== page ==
Thomas Jefferson -- founding father, farmer, architect, inventor, slaveholder, book collector, scholar, diplomat and third president of the United States -- was a complex figure who contributed immeasurably to the creation of the new republicanism in America. Wherever Anglo- American culture has shaped political and intellectual developments, Jefferson is almost inevitably part of the mix. Drawing on the extraordinary written legacy of Thomas Jefferson that is held in the Library's collections, the exhibition traces Jefferson's development from his earliest days in Virginia to an ever- expanding realm of influence in republican Virginia, the American Revolutionary government, the creation of the American nation, the revolution in individual rights in America and the world, the revolution in France, and the burgeoning republican revolutionary movement throughout the world. Items borrowed from other institutions contribute to the exhibition's attempt to offer viewers a fully rounded portrait of the nation's third president.
The exhibition focuses on the complexities and contradictions of Thomas Jefferson, the man, the myth, the model. He was simultaneously an unquenchable idealist and a hard-headed realist. He deplored inequality among men, but owned slaves, supported servitude, and relegated women to a secondary role. He supported freedom of the press until his own foibles and politics became the focus. He was a firm believer in the separation of church and state, but he was often accused of being anti-Christian. He expounded the virtues of public education, ensured that his own daughters were well educated, and founded a public university at Charlottesville, but he assumed that access to higher education would be strictly limited. His life embodies the public and private struggles of life in a democratic republic.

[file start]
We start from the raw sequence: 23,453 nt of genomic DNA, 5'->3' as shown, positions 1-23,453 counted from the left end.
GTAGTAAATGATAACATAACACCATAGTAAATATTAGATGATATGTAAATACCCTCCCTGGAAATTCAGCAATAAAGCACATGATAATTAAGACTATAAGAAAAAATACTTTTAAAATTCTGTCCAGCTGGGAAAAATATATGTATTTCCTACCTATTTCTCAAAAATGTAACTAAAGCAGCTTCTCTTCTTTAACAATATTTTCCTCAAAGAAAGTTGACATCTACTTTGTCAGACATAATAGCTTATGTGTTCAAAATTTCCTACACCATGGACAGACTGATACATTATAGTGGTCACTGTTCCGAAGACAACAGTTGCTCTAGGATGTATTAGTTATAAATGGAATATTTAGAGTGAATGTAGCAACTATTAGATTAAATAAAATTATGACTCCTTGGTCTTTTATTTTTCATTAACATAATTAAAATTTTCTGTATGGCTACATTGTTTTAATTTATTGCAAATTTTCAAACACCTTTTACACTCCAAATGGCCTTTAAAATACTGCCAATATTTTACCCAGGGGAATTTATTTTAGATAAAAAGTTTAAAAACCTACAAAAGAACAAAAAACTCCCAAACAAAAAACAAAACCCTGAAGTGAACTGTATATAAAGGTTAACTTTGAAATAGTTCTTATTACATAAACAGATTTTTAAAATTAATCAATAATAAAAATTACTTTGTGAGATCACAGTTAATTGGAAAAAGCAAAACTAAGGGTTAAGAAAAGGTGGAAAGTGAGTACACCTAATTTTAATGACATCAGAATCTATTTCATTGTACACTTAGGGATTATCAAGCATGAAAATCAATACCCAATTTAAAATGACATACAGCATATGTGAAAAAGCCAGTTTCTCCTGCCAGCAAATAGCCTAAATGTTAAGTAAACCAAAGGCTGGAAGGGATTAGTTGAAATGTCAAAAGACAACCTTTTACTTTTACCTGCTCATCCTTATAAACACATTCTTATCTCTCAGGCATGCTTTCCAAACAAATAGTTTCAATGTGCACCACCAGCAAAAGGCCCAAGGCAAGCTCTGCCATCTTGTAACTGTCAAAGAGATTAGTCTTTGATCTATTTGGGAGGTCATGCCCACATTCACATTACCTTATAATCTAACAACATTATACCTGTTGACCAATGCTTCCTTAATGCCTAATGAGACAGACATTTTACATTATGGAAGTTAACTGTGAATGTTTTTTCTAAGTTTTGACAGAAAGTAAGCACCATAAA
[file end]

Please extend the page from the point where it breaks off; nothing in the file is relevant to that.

Some 150 items in the eight sections will illustrate and provide a context for the life and character of Thomas Jefferson. The final and ninth section will be the reassembled "Jefferson Library." Visitors to the exhibition will see such items as the only surviving fragment of the earliest known draft of the Declaration of Independence as well as the desk on which he composed the Declaration; Martha Jefferson's thread case; Jefferson's instructions to Lewis and Clark; political cartoons of the day lampooning Jefferson; and the last letter that Thomas Jefferson wrote to the mayor of the city of Washington just 10 days before he died, espousing his vision of the Declaration of Independence and the American nation as signals of the blessings of self-government to an ever- evolving world.